“For example, a person with an interest in a foreign superannuation scheme might be taxed on accrual under the foreign investment fund rules, while someone else might be taxed upon receipt of a lump-sum payment.
“As a result, some people pay more tax than others depending on how the foreign scheme is structured. This bill provides a much simpler and more even-handed approach,” Mr Dunne said.
Under the proposed changes, the foreign investment fund rules will no longer apply to foreign superannuation schemes. Instead, lump sums from foreign superannuation schemes will be taxed when they are withdrawn or transferred to a New Zealand or Australian scheme.
The amount of tax will depend on how long a taxpayer has been New Zealand resident, using one of two calculation options.
Periodic pensions will not be taxed under either of these methods, but will be taxed in full on receipt, as most periodic pensions currently are.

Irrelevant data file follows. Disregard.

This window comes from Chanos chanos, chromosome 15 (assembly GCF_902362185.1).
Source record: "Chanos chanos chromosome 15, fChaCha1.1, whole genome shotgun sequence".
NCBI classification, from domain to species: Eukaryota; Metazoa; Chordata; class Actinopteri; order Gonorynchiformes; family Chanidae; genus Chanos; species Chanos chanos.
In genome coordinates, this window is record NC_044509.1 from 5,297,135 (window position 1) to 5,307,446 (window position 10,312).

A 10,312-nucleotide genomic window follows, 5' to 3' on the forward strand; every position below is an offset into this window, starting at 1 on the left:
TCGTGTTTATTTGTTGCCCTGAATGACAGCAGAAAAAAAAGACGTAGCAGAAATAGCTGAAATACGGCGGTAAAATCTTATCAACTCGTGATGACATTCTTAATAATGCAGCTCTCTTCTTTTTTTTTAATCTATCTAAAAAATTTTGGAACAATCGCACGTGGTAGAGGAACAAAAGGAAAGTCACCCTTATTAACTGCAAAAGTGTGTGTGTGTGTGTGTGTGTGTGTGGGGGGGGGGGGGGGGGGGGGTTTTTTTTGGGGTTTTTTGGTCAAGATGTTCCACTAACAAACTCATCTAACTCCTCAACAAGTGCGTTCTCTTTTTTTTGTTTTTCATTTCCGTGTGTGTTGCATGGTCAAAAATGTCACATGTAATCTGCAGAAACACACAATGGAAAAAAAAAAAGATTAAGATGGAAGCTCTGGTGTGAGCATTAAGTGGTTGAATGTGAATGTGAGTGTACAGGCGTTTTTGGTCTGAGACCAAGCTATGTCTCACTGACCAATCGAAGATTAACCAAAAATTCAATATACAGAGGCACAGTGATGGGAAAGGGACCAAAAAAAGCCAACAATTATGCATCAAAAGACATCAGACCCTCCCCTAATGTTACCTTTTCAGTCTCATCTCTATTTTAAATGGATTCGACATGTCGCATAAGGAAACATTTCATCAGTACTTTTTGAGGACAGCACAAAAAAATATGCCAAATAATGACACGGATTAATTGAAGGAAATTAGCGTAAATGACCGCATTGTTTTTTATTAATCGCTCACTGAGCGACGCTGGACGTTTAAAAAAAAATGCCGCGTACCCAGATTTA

Mr Dunne said the Government had also taken steps to ensure that transitional and practical matters arising from the proposed new rules were dealt with in the bill so taxpayers would not be disadvantaged. These include:
- Making it easier to meet tax obligations, with those transferring their foreign superannuation scheme interests into KiwiSaver being allowed to make a withdrawal from the KiwiSaver scheme to pay their tax bill.
- Those who complied with the foreign investment fund (FIF) income rules in relation to their foreign superannuation before the introduction of the bill today (20 May 2013) may choose to use the FIF rules in relation to that interest after 1 April 2014.